Fountain House Honors Ralph Aquila, MD

Posted on February 18, 2014

Dr. Aquila is presented his award by John R.Dr. Aquila is presented his award by John R.

On February 11, 2014, over 100 guests came together at Fountain House’s Peter B. Lewis and Adam Lewis Wellness Center to honor Dr. Ralph Aquila for his 20 years of devoted service to Fountain House members. Elyn Saks, USC law professor and acclaimed author of The Center Cannot Hold: My Journey Through Madness, made the trip from the West Coast to honor Ralph.  Professor Saks was a 2009 recipient of a MacArthur Foundation fellowship, and used funds from the "genius grant" to create the Saks Institute for Mental Health Law, Policy, and Ethics. Internationally renowned mezzo soprano Kiri Parker celebrated Dr. Aquila’s love of opera by performing two breathtaking arias.

During a very special part of the program, four Fountain House members and patients of Dr. Aquila presented him with an award. John R. delivered moving remarks about the effectiveness of his doctor’s tough-love approach to treatment that always focuses on strengths rather than disabilities. John went on to thank Dr. Aquila for “seeing the brilliance of the human soul."

Professor, author, and mental health advocate Elyn Saks offers her tribute to Dr. Aquila.Professor, author, and mental health advocate Elyn Saks offers her tribute to Dr. Aquila.As a community psychiatrist, Dr. Aquila has helped thousands of indigent New Yorkers living with some of the most serious forms of mental illness, including schizophrenia and bipolar disorder.  He pioneered the concept of a “health home” long before it gained popularity in the rest of the country. At the Sidney R. Baer Jr. Health Center, where Dr. Aquila is Director, Fountain House members receive comprehensive medical and behavioral health services at one state-of-the-art centralized location.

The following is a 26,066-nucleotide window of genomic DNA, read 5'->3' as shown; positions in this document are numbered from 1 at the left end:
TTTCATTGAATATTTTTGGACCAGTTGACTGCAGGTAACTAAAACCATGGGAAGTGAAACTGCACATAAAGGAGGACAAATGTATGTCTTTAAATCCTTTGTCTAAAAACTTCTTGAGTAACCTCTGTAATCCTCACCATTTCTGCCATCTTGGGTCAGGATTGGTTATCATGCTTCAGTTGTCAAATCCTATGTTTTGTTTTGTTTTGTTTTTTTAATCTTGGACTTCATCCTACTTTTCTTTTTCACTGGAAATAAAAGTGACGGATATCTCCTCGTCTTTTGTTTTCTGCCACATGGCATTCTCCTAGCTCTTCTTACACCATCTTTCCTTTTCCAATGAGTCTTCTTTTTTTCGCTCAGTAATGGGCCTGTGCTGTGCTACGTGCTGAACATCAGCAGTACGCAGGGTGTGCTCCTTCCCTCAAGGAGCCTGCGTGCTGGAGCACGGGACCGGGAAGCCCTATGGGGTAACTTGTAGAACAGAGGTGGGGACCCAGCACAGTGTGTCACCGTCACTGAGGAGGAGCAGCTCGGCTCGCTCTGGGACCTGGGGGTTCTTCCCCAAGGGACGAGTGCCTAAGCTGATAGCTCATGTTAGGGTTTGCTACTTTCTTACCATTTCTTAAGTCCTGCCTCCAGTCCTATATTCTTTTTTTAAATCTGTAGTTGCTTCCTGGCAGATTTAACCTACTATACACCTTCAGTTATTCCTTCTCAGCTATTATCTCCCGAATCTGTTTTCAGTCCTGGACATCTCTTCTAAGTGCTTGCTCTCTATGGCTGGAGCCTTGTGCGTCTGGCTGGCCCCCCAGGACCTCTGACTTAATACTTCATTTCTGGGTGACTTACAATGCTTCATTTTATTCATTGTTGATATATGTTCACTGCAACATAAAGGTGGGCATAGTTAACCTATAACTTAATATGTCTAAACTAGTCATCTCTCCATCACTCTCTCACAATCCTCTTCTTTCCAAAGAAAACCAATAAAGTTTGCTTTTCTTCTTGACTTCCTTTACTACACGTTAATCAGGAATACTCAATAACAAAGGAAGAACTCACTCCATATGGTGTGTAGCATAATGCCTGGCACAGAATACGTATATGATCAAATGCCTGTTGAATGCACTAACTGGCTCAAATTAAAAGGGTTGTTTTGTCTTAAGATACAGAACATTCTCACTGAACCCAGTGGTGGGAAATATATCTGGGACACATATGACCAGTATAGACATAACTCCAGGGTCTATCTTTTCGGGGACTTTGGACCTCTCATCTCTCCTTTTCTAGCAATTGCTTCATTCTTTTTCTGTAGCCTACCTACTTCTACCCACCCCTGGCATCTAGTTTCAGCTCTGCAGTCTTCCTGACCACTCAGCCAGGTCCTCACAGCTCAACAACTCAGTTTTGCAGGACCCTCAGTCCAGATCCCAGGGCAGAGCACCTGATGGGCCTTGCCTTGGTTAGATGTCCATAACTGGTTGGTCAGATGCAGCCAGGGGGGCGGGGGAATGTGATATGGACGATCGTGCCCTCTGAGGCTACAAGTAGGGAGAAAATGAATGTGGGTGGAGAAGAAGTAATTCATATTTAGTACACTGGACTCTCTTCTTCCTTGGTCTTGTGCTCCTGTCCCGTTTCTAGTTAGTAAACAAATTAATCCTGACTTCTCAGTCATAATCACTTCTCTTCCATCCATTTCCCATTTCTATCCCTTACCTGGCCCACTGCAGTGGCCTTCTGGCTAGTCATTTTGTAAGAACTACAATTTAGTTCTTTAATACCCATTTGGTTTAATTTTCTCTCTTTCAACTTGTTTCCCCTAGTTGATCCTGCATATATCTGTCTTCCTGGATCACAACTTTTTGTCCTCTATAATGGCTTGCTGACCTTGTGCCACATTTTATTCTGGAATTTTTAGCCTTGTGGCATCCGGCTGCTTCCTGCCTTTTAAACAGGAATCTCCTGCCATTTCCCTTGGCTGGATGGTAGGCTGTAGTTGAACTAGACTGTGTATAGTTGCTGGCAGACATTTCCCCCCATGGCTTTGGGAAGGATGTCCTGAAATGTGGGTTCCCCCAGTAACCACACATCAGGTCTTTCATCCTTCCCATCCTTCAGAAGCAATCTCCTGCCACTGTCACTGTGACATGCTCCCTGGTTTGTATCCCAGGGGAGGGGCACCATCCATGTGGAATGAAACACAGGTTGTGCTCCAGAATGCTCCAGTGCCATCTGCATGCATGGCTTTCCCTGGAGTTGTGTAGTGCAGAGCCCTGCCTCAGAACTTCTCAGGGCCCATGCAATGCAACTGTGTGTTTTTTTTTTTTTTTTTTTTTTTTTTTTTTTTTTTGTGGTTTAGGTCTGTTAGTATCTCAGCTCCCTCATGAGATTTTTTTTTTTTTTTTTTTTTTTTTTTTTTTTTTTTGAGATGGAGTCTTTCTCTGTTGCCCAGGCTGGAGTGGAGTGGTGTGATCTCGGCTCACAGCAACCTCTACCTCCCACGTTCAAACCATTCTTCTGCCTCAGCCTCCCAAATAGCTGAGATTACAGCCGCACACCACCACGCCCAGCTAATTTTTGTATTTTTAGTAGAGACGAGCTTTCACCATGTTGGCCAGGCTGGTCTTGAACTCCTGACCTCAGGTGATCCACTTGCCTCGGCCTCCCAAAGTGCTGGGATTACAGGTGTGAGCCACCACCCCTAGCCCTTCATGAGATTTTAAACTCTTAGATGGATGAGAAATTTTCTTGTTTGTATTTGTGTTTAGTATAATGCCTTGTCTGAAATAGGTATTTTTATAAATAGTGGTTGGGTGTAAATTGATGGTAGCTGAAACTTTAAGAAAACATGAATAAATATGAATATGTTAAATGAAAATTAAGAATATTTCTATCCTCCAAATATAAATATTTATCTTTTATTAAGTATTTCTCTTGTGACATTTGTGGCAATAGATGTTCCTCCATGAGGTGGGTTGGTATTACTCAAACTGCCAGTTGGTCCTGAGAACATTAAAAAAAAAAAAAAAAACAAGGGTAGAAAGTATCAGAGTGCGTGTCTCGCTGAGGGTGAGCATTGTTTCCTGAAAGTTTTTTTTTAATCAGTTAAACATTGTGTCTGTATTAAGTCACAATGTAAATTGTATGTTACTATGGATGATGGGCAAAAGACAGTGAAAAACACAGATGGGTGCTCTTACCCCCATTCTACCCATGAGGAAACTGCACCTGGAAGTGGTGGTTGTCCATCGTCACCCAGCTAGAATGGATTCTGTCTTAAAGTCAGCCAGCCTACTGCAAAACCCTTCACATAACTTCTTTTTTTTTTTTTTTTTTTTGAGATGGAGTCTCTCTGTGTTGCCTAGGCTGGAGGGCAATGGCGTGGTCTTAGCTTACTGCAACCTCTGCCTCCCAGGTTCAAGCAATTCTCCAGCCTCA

See more event photos.

Dr. Aquila is largely responsible for establishing and growing Fountain House’s wellness program, which addresses disturbing statistics that demonstrate people with mental illness live on average 25 years less than the general population.  Studies also confirm they have higher smoking and substance abuse rates, poor diets, greater exposure to infectious diseases, are less physically active, lack education about healthy alternatives, and suffer from endocrine, neurologic, cardiovascular side effects and weight gain from antipsychotic medications.  The wellness program’s goals are to create a health-conscious culture at Fountain House and to introduce a broad array of wellness practices into the life of the community, offering education and resources so members can make healthy life-choices. 

Elizabeth Lion
Development Officer, Fountain House

 

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